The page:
When Colette Peters started her new job in August as the Federal Bureau of Prisons director, she may have believed her most challenging task included those locked up in government-run prisons.

However, many formerly incarcerated individuals are in Peters’ ear, urging her to overhaul federal prisons.

On Tuesday, Sept. 6, a group of previously imprisoned individuals joined more than 50 advocacy organizations in penning a letter urging Peters to rectify inhumane conditions within federal prisons, bring the Bureau into compliance with federal law, and meet with formerly and currently incarcerated people.

“We have all witnessed the Bureau’s failure to provide adequate medical care, safe conditions, and rehabilitative programs,” the group wrote in the letter to Peters.

“We ask you to bring the Bureau into compliance with federal law and to lead the Bureau toward a more humane future grounded in transparency and accountability. Over 157,000 people – thousands of sons, daughters, mothers, fathers, and grandparents – are confined within federal prisons and relying on you for justice.”

Counting among the large group of individuals and organizations signing the letter were the American Civil Liberties Union, All Things Art, Inc., the California Coalition for Women Prisoners (CCWP), CAN-DO, The Sentencing Project, the Drug Policy Alliance, and the DC Reentry Task Force.

Peters began her new job in August after ten years running the Oregon Department of Corrections. Her detractors assert that Oregon’s prison system remains rife with problems.

In April, a judge granted class-action status to prisoners who fell ill because of Covid.

They described Peters’ response to the pandemic as a failure, while several sexual assault scandals and allegations of retaliation also marked her tenure.

“I’ve experienced the dangerous and inhumane conditions in federal prisons. Understaffing is no excuse for cruelty, especially when Director Peters has the power to address overcrowding and protect the most vulnerable with compassionate release,” said William Underwood, signatory of today’s letter, Senior Fellow at The Sentencing Project, and a recipient of compassionate release in 2021.

“There are many more people like me in federal prisons – and many who are older and sicker – who deserve to return to their loved ones.”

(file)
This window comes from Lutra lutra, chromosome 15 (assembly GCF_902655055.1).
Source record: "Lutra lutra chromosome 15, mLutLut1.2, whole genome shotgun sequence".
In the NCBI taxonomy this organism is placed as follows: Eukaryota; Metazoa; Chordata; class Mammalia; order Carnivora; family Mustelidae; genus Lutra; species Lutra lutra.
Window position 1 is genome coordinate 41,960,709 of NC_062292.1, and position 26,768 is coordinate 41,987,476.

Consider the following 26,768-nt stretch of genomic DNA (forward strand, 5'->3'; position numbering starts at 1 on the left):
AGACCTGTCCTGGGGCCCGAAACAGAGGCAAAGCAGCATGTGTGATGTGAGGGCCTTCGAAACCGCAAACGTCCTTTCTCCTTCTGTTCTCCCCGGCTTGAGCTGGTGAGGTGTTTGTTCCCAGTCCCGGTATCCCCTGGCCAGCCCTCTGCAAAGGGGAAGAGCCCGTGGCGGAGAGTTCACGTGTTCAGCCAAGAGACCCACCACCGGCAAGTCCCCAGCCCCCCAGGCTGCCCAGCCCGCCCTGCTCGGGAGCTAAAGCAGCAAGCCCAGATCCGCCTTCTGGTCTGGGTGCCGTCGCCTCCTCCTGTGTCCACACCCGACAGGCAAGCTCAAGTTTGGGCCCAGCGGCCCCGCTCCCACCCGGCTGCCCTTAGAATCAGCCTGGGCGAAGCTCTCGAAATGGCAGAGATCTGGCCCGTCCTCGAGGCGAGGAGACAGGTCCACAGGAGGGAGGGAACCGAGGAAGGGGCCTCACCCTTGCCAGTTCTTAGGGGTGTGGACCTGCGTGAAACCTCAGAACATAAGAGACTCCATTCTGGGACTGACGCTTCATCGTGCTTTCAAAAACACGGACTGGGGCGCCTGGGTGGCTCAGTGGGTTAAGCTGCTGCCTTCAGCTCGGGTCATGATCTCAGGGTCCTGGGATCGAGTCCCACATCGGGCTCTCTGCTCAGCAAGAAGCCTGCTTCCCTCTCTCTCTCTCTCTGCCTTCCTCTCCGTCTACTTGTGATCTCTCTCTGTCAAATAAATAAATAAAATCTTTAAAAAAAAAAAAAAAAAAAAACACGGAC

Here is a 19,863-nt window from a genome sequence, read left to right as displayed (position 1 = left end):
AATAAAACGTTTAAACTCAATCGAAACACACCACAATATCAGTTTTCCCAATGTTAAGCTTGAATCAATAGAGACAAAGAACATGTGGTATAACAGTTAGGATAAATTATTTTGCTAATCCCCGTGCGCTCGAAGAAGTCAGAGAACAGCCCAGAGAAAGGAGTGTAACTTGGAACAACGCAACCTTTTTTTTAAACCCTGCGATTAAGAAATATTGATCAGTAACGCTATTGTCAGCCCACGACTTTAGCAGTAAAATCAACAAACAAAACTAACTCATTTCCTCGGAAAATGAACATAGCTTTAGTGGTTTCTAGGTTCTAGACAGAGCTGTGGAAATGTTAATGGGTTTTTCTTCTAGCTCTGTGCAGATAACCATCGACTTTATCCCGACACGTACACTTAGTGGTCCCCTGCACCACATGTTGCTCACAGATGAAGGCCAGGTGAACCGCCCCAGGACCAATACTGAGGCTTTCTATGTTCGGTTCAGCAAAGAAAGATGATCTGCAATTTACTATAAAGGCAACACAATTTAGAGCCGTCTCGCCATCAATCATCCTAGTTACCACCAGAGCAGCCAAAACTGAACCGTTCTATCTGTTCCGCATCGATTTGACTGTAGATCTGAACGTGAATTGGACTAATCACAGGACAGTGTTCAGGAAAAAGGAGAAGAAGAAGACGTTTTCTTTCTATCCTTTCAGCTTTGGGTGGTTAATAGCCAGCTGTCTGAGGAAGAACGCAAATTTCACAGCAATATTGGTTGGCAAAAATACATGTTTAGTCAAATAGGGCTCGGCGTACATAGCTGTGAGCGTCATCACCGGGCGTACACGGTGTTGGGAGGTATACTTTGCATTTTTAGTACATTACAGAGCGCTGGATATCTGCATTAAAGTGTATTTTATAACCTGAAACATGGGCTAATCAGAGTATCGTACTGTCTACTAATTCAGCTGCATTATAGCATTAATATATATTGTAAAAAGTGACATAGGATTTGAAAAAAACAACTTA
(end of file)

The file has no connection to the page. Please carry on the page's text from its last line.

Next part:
The Sentencing Project noted that the letter follows recent congressional testimony on federal prisons’ abusive and rapidly deteriorating conditions.

“Persistent staff shortages pre-dating the pandemic have severely compromised the functioning and safety of federal prisons, resulting in a lack of clean water, kitchens infested with rats and cockroaches, severely rationed and delayed access to medical and dental care, and near-endless waitlists to access rehabilitative programming,” Sentencing Project officials wrote.

“Meanwhile, the Bureau continues to deny compassionate release in the vast majority of cases, has persistently failed to comply with the First Step Act, and is rife with corruption and misconduct.”

The letter requests that Peters meet with groups of stakeholders, including formerly incarcerated individuals, their families, and advocacy groups.

It also requests that Peters visit at least six prisons at every security level within her first six months in office and meet individually with incarcerated people.

The groups also request that she address overpopulation and dangerous conditions by increasing grants of compassionate release, especially for elderly and medically vulnerable individuals.

They’re seeking assurance that Peters will comply with the First Step Act by providing adequate programming, ending the practice of “augmentation,” correcting unsanitary and inhumane conditions, and dramatically increasing access to medical, dental, and mental health care.

Read the full letter here.

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